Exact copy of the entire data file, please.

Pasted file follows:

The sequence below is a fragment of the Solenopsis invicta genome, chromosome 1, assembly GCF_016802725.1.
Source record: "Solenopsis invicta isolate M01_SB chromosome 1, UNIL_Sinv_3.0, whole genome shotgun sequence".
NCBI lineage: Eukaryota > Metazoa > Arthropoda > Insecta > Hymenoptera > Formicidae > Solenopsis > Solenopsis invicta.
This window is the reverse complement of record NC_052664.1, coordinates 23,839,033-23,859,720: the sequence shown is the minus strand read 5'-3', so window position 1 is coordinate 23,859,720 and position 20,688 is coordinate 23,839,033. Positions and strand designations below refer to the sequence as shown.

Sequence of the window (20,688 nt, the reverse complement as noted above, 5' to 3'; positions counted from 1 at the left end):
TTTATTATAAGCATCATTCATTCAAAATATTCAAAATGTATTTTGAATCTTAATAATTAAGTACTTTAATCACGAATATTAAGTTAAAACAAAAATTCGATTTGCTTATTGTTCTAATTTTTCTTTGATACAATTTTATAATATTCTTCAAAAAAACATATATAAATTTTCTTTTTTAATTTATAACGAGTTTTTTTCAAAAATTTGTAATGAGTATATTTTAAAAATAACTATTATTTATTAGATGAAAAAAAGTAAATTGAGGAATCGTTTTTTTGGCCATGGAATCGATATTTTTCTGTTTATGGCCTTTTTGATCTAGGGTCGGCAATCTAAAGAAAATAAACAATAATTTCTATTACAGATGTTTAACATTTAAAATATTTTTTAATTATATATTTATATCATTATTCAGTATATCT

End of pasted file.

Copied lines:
The sequence below is a fragment of the Solenopsis invicta genome, chromosome 1, assembly GCF_016802725.1.
Source record: "Solenopsis invicta isolate M01_SB chromosome 1, UNIL_Sinv_3.0, whole genome shotgun sequence".
NCBI lineage: Eukaryota > Metazoa > Arthropoda > Insecta > Hymenoptera > Formicidae > Solenopsis > Solenopsis invicta.
This window is the reverse complement of record NC_052664.1, coordinates 23,839,033-23,859,720: the sequence shown is the minus strand read 5'-3', so window position 1 is coordinate 23,859,720 and position 20,688 is coordinate 23,839,033. Positions and strand designations below refer to the sequence as shown.

Sequence of the window (20,688 nt, the reverse complement as noted above, 5' to 3'; positions counted from 1 at the left end):
TTTATTATAAGCATCATTCATTCAAAATATTCAAAATGTATTTTGAATCTTAATAATTAAGTACTTTAATCACGAATATTAAGTTAAAACAAAAATTCGATTTGCTTATTGTTCTAATTTTTCTTTGATACAATTTTATAATATTCTTCAAAAAAACATATATAAATTTTCTTTTTTAATTTATAACGAGTTTTTTTCAAAAATTTGTAATGAGTATATTTTAAAAATAACTATTATTTATTAGATGAAAAAAAGTAAATTGAGGAATCGTTTTTTTGGCCATGGAATCGATATTTTTCTGTTTATGGCCTTTTTGATCTAGGGTCGGCAATCTAAAGAAAATAAACAATAATTTCTATTACAGATGTTTAACATTTAAAATATTTTTTAATTATATATTTATATCATTATTCAGTATATCT